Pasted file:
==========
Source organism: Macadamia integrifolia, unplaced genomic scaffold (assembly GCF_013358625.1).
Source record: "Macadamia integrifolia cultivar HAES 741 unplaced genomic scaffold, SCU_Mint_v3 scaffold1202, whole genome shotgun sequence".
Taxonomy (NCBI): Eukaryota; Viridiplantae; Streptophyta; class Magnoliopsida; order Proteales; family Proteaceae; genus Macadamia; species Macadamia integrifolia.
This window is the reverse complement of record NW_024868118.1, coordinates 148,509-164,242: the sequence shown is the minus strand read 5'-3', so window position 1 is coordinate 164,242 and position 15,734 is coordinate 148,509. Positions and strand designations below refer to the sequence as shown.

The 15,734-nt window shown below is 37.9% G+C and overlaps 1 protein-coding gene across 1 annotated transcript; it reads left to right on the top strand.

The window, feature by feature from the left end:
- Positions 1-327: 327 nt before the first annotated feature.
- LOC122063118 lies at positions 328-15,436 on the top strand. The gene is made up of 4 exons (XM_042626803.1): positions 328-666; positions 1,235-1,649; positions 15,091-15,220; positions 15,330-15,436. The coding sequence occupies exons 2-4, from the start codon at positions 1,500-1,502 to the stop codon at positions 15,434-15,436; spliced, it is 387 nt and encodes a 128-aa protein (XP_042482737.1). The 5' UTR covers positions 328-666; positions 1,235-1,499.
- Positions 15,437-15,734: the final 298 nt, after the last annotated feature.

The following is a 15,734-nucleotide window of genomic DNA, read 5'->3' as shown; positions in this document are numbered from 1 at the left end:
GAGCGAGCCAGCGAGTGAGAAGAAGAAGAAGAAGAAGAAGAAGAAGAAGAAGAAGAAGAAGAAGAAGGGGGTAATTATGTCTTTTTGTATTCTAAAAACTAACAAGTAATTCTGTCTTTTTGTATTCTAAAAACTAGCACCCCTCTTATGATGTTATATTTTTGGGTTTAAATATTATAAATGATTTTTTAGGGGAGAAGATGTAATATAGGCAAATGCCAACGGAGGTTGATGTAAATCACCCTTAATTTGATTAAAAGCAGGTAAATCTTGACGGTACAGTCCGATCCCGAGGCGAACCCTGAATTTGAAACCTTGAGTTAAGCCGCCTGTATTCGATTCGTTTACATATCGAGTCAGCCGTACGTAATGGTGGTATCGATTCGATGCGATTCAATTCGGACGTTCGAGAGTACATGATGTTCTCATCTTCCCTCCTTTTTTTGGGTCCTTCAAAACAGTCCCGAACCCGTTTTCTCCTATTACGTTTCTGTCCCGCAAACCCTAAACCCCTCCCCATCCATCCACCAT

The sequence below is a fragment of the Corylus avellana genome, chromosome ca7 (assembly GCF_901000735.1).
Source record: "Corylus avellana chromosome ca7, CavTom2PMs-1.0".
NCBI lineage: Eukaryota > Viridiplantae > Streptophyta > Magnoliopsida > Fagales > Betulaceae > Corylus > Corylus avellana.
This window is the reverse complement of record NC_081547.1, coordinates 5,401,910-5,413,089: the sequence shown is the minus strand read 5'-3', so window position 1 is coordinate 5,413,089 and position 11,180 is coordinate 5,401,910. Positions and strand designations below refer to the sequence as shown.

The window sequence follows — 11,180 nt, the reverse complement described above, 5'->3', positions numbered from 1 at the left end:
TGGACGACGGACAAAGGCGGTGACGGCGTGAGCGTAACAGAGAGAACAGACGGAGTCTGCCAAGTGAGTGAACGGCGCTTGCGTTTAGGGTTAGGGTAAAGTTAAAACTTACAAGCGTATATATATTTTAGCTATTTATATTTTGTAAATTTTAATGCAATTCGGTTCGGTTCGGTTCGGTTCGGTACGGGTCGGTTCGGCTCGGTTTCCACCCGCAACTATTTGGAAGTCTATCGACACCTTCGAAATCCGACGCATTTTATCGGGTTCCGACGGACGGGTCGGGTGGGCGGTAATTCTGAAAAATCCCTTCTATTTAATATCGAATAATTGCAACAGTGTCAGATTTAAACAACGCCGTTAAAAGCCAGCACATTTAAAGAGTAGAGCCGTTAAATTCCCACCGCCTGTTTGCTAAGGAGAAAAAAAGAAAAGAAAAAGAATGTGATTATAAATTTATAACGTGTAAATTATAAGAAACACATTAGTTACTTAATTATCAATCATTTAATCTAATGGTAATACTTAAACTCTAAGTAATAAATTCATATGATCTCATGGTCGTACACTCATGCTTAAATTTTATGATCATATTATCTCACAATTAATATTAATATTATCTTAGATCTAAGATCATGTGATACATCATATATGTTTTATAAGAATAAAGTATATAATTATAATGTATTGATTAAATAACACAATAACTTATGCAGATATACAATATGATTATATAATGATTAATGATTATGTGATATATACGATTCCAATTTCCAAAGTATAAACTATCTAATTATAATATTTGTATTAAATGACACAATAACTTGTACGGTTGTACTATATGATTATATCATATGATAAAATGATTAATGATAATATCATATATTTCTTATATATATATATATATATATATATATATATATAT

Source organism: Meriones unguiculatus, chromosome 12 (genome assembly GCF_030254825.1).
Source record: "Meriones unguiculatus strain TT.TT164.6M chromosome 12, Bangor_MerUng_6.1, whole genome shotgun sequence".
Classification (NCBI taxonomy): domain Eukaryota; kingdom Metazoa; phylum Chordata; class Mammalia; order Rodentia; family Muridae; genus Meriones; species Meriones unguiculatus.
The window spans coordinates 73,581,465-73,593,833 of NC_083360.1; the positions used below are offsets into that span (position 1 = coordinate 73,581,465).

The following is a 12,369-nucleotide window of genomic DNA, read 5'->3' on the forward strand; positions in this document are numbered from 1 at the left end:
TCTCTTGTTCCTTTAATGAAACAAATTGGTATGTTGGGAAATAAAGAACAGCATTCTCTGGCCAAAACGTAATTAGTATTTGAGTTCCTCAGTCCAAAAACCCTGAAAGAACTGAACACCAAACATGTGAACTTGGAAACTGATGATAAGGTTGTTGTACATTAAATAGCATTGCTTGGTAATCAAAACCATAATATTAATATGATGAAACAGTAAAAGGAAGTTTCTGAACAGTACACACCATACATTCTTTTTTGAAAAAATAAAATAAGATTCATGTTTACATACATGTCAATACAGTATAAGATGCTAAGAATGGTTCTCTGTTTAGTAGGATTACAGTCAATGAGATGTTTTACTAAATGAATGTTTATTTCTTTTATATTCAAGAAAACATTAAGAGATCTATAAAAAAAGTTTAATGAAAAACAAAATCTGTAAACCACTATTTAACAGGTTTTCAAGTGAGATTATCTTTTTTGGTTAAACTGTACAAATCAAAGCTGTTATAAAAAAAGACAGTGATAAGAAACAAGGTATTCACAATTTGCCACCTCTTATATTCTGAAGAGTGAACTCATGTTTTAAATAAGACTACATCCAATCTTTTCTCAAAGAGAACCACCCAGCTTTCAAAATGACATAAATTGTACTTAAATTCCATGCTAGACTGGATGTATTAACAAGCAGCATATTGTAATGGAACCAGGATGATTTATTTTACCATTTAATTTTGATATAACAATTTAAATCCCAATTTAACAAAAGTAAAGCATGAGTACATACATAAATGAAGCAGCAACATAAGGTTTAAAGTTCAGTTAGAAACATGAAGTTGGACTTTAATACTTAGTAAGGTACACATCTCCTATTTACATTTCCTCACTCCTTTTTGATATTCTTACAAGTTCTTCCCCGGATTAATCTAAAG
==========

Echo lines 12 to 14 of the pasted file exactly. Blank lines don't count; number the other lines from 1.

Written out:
The sequence below is a fragment of the Corylus avellana genome, chromosome ca7 (assembly GCF_901000735.1).
Source record: "Corylus avellana chromosome ca7, CavTom2PMs-1.0".
NCBI lineage: Eukaryota > Viridiplantae > Streptophyta > Magnoliopsida > Fagales > Betulaceae > Corylus > Corylus avellana.